The fingerprint on a bullet casing was identified using an old shoebox and forensic tape
Forensic experts at Northamptonshire Police could help solve a double murder case in America.
Dr John Bond, the force's scientific support manager, has developed techniques to find prints on metal.
In 1999 two men were shot dead during a robbery at an auto pawn shop in Georgia but fingerprint analysis of the gun shells previously proved inconclusive.
A US detective travelled 4,000 miles to the UK to use the technology and found a fingerprint on a small shell case.
The new technique enables scientists to visualise fingerprints even after the print has been removed.
An electric charge is applied to metal objects which have been coated in a fine conducting powder.
A removed fingerprint would leave a slight corrosion on the metal which would be revealed by the powder.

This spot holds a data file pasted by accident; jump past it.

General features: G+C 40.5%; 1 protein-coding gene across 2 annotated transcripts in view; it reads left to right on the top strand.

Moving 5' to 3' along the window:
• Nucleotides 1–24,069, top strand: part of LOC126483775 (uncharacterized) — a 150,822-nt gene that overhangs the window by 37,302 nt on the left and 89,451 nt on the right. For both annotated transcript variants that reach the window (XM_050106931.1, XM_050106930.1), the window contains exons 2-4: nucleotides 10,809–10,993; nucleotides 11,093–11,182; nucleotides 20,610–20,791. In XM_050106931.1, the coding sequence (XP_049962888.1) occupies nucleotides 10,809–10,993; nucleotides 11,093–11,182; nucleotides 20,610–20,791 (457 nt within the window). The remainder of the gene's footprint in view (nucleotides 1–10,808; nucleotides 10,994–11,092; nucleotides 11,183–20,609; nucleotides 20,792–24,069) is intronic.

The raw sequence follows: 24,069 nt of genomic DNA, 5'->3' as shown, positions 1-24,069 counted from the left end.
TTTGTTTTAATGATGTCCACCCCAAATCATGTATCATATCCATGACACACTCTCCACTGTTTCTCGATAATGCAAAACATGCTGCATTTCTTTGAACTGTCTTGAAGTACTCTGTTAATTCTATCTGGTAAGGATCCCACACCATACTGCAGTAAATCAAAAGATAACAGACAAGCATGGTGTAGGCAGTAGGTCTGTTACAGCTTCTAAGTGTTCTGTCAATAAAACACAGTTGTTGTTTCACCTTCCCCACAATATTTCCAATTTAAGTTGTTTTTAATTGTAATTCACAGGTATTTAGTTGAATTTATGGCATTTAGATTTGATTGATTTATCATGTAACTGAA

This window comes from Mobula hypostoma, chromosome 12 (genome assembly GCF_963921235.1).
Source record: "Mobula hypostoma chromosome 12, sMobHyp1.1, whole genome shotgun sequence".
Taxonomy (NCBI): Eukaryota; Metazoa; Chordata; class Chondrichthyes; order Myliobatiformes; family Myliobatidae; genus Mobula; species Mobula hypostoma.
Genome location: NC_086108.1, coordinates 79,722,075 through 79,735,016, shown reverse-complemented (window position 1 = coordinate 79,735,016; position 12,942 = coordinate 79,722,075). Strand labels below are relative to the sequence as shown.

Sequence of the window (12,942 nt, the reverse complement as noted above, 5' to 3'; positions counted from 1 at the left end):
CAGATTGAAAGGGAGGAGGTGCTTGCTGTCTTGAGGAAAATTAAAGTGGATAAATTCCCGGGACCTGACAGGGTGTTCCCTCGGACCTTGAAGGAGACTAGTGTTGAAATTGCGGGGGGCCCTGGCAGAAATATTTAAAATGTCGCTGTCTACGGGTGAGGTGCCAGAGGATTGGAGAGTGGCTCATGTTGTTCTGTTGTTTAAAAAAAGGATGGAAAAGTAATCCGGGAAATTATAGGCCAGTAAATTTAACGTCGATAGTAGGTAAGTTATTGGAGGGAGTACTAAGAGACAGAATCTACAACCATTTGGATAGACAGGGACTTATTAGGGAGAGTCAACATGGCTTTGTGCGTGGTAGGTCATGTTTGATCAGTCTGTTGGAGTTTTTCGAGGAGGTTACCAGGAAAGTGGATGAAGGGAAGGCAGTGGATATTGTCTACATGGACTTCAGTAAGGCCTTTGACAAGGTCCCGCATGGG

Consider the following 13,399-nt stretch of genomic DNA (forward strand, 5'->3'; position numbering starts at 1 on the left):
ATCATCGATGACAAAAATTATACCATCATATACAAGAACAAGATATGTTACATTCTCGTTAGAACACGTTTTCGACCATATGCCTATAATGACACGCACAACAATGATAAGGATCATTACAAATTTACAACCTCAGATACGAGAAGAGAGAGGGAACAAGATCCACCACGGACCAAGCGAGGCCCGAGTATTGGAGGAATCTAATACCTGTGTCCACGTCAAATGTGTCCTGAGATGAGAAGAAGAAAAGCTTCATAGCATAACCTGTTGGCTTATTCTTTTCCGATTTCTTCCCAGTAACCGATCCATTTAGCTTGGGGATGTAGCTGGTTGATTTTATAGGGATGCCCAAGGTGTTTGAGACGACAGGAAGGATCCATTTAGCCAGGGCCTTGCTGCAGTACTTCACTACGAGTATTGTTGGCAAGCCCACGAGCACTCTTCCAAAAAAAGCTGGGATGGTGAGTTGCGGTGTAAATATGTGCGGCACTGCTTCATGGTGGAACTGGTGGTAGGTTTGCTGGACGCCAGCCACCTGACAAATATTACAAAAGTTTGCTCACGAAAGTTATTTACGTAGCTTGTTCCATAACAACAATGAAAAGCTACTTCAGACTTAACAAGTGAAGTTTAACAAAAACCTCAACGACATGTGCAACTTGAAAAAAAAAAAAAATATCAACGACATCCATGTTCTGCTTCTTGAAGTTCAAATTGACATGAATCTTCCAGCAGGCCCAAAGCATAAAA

Det Christopher King, who travelled to Northamptonshire from the US, said: "The tests we have done on these shell casings have given us a good result that we will be taking back.
"We can now at least eliminate some of the people that we are looking at and we may be able to at least make a tentative identification."
There has also been interest in the new forensic techniques from police forces across America hoping to solve thousands of unsolved cases.
The US military has also expressed an interest in the technique which could find prints on roadside bombs, Dr Bond said.
It could mean recovered fragments of bombs could be tested for prints left on them while they were being manufactured.
Northamptonshire Police announced in May that it had joined forces with experts at the University of Leicester Forensic Research Centre to develop the new technique.
Dr Bond said they had found the method worked well on certain metals including brass which is often used for bullet casing.
He said they now thought they could also use it on fragments of bombs to find bombers' prints.